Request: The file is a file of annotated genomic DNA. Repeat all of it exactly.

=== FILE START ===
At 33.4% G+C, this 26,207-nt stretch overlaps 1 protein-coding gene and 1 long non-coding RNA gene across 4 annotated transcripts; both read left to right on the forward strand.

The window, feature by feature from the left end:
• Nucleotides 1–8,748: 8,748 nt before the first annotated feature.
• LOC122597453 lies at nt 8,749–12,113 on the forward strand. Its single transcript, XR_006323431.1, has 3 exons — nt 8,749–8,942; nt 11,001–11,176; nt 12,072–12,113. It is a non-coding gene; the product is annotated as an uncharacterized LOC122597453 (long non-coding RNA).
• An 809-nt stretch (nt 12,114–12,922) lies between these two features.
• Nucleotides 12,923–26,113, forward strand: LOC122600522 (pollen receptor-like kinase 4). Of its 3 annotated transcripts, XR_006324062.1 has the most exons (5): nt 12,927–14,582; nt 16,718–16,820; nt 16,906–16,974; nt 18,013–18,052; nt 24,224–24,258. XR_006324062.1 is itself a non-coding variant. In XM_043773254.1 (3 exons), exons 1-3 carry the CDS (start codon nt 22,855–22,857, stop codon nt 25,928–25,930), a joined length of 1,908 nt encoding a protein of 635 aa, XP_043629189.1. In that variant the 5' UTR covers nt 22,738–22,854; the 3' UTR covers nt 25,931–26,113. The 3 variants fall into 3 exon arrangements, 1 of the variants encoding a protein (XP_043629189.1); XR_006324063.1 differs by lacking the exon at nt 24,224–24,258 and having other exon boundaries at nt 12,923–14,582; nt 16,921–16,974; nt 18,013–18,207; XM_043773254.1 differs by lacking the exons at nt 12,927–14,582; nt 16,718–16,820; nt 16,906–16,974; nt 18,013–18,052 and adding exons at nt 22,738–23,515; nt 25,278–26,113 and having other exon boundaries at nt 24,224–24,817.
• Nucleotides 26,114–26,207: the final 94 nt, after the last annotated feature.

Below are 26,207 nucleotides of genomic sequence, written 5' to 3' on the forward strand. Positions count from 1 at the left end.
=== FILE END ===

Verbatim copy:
At 33.4% G+C, this 26,207-nt stretch overlaps 1 protein-coding gene and 1 long non-coding RNA gene across 4 annotated transcripts; both read left to right on the forward strand.

The window, feature by feature from the left end:
• Nucleotides 1–8,748: 8,748 nt before the first annotated feature.
• LOC122597453 lies at nt 8,749–12,113 on the forward strand. Its single transcript, XR_006323431.1, has 3 exons — nt 8,749–8,942; nt 11,001–11,176; nt 12,072–12,113. It is a non-coding gene; the product is annotated as an uncharacterized LOC122597453 (long non-coding RNA).
• An 809-nt stretch (nt 12,114–12,922) lies between these two features.
• Nucleotides 12,923–26,113, forward strand: LOC122600522 (pollen receptor-like kinase 4). Of its 3 annotated transcripts, XR_006324062.1 has the most exons (5): nt 12,927–14,582; nt 16,718–16,820; nt 16,906–16,974; nt 18,013–18,052; nt 24,224–24,258. XR_006324062.1 is itself a non-coding variant. In XM_043773254.1 (3 exons), exons 1-3 carry the CDS (start codon nt 22,855–22,857, stop codon nt 25,928–25,930), a joined length of 1,908 nt encoding a protein of 635 aa, XP_043629189.1. In that variant the 5' UTR covers nt 22,738–22,854; the 3' UTR covers nt 25,931–26,113. The 3 variants fall into 3 exon arrangements, 1 of the variants encoding a protein (XP_043629189.1); XR_006324063.1 differs by lacking the exon at nt 24,224–24,258 and having other exon boundaries at nt 12,923–14,582; nt 16,921–16,974; nt 18,013–18,207; XM_043773254.1 differs by lacking the exons at nt 12,927–14,582; nt 16,718–16,820; nt 16,906–16,974; nt 18,013–18,052 and adding exons at nt 22,738–23,515; nt 25,278–26,113 and having other exon boundaries at nt 24,224–24,817.
• Nucleotides 26,114–26,207: the final 94 nt, after the last annotated feature.

Below are 26,207 nucleotides of genomic sequence, written 5' to 3' on the forward strand. Positions count from 1 at the left end.